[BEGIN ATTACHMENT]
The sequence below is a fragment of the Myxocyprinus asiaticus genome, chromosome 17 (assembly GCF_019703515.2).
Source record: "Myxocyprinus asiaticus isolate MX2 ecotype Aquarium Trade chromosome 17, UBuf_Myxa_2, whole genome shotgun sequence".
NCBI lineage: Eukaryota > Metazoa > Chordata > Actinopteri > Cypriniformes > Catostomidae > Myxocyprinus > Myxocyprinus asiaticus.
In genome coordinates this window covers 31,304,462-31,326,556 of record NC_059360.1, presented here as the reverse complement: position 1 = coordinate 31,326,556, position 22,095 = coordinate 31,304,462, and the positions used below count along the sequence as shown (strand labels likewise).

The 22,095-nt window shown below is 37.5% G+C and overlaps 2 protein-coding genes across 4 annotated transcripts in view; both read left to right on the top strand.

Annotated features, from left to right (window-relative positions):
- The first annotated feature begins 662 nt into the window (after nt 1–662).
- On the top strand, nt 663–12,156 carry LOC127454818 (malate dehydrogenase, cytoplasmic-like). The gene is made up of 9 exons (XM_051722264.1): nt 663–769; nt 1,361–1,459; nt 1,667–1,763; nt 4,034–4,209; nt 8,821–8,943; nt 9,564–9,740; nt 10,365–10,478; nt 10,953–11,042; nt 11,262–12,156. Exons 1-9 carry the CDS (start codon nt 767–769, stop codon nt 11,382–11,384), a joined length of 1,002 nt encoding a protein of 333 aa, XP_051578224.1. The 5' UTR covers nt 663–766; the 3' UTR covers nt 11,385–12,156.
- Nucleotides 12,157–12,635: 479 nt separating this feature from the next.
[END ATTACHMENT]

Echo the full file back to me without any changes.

The sequence below is a fragment of the Myxocyprinus asiaticus genome, chromosome 17 (assembly GCF_019703515.2).
Source record: "Myxocyprinus asiaticus isolate MX2 ecotype Aquarium Trade chromosome 17, UBuf_Myxa_2, whole genome shotgun sequence".
NCBI lineage: Eukaryota > Metazoa > Chordata > Actinopteri > Cypriniformes > Catostomidae > Myxocyprinus > Myxocyprinus asiaticus.
In genome coordinates this window covers 31,304,462-31,326,556 of record NC_059360.1, presented here as the reverse complement: position 1 = coordinate 31,326,556, position 22,095 = coordinate 31,304,462, and the positions used below count along the sequence as shown (strand labels likewise).

The 22,095-nt window shown below is 37.5% G+C and overlaps 2 protein-coding genes across 4 annotated transcripts in view; both read left to right on the top strand.

Annotated features, from left to right (window-relative positions):
- The first annotated feature begins 662 nt into the window (after nt 1–662).
- On the top strand, nt 663–12,156 carry LOC127454818 (malate dehydrogenase, cytoplasmic-like). The gene is made up of 9 exons (XM_051722264.1): nt 663–769; nt 1,361–1,459; nt 1,667–1,763; nt 4,034–4,209; nt 8,821–8,943; nt 9,564–9,740; nt 10,365–10,478; nt 10,953–11,042; nt 11,262–12,156. Exons 1-9 carry the CDS (start codon nt 767–769, stop codon nt 11,382–11,384), a joined length of 1,002 nt encoding a protein of 333 aa, XP_051578224.1. The 5' UTR covers nt 663–766; the 3' UTR covers nt 11,385–12,156.
- Nucleotides 12,157–12,635: 479 nt separating this feature from the next.